Judgment and Joy
Zephaniah 3:15-17 (ESV)
The LORD has taken away the judgments against you; he has cleared away your enemies. The King of Israel, the LORD, is in your midst; you shall never again fear evil. On that day it shall be said to Jerusalem: “Fear not, O Zion; let not your hands grow weak. The LORD your God is in your midst, a mighty one who will save; he will rejoice over you with gladness; he will quiet you by his love; he will exult over you with loud singing.”
Do you long for a world without evil and suffering? What must God do in order for that day to become reality?
I look around me and I mourn because of all of the sin, suffering, and evil that I see. I long for a world that is free of sadness and is pure joy instead. But in order for that to happen, evil has to be dealt with once and for all. You see, judgment and joy go together. We can’t have true, lasting joy until true, lasting judgment has occurred. God has to put evildoers away, lock them up, and throw away the key. Otherwise, our joy will always be threatened with the prospect of the return of evil.
The prophet Zephaniah knew this. He prophesied to the southern nation of Judah when evil and idolatry were rampant. Altars to Baal, Asherah poles (carved wooden idols), and molten images of pagan gods should have no place in a nation who knew the One True God. But idols, false prophets, and pagan priests were widespread during the reigns of evil kings Manasseh and Amon. But when Josiah became king around 640 B.C., he instituted spiritual reforms, destroyed pagan altars, and started a revival. It was during King Josiah’s reign that Zephaniah prophesied (around 630 B.C.). Unfortunately, Josiah was Judah’s last godly king. Even though he tried to eradicate idolatry and restore his nation to the Lord, he didn’t have the power to change human hearts bent on evil.
Zephaniah wrote to warn Judah to repent because judgment was near. He knew God must deal with sin. But he didn’t just prophecy against Judah. He warned that God would judge not only Judah but also Judah’s enemies. He also wrote that the “great day of the LORD is near” (1:14) in which he will judge all of mankind: “I will bring distress on mankind, so that they shall walk like the blind, because they have sinned against the LORD; their blood shall be poured out like dust and their flesh like dung” (1:17).
Zephaniah’s main theme is that the “day of the Lord” is coming soon. Part of his prophecy was fulfilled when Judah fell to Babylon and when the surrounding nations, Israel’s enemies, were destroyed. But his prophecy will ultimately be fulfilled when Jesus returns to judge the entire world.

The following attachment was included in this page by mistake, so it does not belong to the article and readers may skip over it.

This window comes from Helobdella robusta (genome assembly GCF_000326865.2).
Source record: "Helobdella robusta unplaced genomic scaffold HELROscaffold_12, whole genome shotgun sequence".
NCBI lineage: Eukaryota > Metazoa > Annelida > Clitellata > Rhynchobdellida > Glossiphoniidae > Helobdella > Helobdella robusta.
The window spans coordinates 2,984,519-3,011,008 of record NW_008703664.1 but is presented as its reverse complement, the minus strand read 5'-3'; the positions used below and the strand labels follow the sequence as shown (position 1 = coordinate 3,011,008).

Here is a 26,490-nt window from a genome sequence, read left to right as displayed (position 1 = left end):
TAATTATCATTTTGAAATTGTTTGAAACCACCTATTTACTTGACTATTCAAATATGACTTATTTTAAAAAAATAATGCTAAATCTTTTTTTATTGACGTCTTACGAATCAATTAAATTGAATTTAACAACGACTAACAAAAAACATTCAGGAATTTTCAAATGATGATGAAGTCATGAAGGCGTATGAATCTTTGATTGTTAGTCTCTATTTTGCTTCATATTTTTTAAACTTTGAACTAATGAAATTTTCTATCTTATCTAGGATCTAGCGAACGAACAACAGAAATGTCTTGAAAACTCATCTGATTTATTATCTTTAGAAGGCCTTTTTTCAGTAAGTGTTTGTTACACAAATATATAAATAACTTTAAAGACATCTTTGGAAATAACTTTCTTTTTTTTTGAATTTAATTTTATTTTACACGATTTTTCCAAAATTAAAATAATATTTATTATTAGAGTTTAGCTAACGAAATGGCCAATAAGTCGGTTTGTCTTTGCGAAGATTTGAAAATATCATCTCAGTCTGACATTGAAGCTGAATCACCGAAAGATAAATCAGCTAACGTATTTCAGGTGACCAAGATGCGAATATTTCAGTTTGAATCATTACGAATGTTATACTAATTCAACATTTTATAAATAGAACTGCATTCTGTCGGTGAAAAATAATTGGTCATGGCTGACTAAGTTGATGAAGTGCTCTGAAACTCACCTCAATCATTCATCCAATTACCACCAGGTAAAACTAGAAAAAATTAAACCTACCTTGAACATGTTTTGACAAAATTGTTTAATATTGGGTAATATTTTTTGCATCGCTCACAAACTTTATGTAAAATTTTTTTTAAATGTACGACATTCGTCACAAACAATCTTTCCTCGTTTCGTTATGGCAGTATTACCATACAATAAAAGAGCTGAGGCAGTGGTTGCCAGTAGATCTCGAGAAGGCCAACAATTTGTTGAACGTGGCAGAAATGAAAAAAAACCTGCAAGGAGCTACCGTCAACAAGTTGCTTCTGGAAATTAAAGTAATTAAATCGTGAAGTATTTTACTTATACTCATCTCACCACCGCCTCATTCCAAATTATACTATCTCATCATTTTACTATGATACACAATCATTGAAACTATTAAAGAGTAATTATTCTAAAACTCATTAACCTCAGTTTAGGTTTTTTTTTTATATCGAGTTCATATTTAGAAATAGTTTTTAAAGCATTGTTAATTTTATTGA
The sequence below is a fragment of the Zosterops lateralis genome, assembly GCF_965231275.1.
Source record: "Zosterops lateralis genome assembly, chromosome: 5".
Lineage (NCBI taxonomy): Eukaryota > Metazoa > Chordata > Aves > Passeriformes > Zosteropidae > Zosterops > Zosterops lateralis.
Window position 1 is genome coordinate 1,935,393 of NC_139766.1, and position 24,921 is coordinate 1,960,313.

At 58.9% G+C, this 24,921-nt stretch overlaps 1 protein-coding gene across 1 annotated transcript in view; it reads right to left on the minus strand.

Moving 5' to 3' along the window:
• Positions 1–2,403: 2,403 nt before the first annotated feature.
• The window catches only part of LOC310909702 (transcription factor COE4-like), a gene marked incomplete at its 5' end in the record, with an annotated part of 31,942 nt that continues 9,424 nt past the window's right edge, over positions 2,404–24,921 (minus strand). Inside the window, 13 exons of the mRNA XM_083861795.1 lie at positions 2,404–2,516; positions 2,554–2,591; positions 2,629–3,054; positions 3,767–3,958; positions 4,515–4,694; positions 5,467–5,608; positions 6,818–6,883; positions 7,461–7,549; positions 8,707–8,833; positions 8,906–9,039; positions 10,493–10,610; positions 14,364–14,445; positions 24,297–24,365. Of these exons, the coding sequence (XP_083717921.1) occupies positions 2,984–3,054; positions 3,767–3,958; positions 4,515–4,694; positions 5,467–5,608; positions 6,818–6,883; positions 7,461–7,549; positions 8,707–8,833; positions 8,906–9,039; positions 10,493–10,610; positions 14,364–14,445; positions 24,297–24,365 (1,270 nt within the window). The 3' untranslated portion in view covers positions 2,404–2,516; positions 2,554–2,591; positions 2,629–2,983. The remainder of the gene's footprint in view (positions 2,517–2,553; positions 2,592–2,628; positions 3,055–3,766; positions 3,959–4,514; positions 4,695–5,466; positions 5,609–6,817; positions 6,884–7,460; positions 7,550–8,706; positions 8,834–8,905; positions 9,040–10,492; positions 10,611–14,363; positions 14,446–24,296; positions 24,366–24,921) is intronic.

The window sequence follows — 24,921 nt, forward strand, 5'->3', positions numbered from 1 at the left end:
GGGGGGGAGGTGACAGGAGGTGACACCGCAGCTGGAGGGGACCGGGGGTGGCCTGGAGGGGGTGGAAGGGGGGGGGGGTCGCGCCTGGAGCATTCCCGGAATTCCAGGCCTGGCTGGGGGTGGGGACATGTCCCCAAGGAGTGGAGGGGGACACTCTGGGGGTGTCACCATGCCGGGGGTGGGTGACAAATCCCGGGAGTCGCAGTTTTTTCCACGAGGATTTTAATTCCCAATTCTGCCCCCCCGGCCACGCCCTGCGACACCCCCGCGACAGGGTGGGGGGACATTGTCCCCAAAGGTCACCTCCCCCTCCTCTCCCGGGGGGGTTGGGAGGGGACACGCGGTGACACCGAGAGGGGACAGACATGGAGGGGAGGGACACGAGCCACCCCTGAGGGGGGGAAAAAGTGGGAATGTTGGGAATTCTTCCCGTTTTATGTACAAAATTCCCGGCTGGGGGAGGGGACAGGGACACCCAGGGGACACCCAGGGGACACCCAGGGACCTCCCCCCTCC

But it isn’t all doom and gloom. Zephaniah also predicted that Jerusalem would be restored. Again, this has a partial historical fulfillment when the exiles returned to Judah and began to rebuild. But we are awaiting its ultimate fulfillment when Jesus returns. “The day of Lord” will be a day of wrath and judgment for those who have rejected God. But it will be a day of salvation, blessing, and joy for those who have placed their trust in Him. This is our Scarlet Thread of redemption.
God must deal with sin. He is holy. Evil has to be eradicated once and for all. God’s enemies have to be cleared away in order for His people to experience joy. But it is a sobering thought that we also deserve to be punished. We have also sinned against God. We have been God’s enemy, too.
In today’s verses we read this hopeful message: “The LORD has taken away the judgments against you.” The Messiah, Jesus Christ, took the punishment that we deserved so that those of us who were once His enemies could be reconciled to Him and our relationship with Him restored (Romans 5:10). On judgment day, He will clear away our enemies and evil will never again be something that we have to fear. With evil gone, all we will have left to experience is pure joy, gladness, and peace in Him.
Friends, the “day of the Lord” is both a day of judgment and a day of joy. It is a day of suffering and a day of salvation. It just depends whose side you are on. Have you repented of your sin and returned to Him or have you persisted in your sin and rejected Him? Have you made the Lord your king or your enemy?
Lord, I know that You are holy and have every right to punish sin and evil. I confess that I have sinned against You but I trust that in Jesus Christ, you have taken away the judgment that I deserved. You are my God, mighty to save, and I know that in You, I no longer have to fear judgment or evil. Thank You for being the God of my salvation. You are my joy and my hope and I long for Your return. Amen.
~ Pastor Nat Crawford
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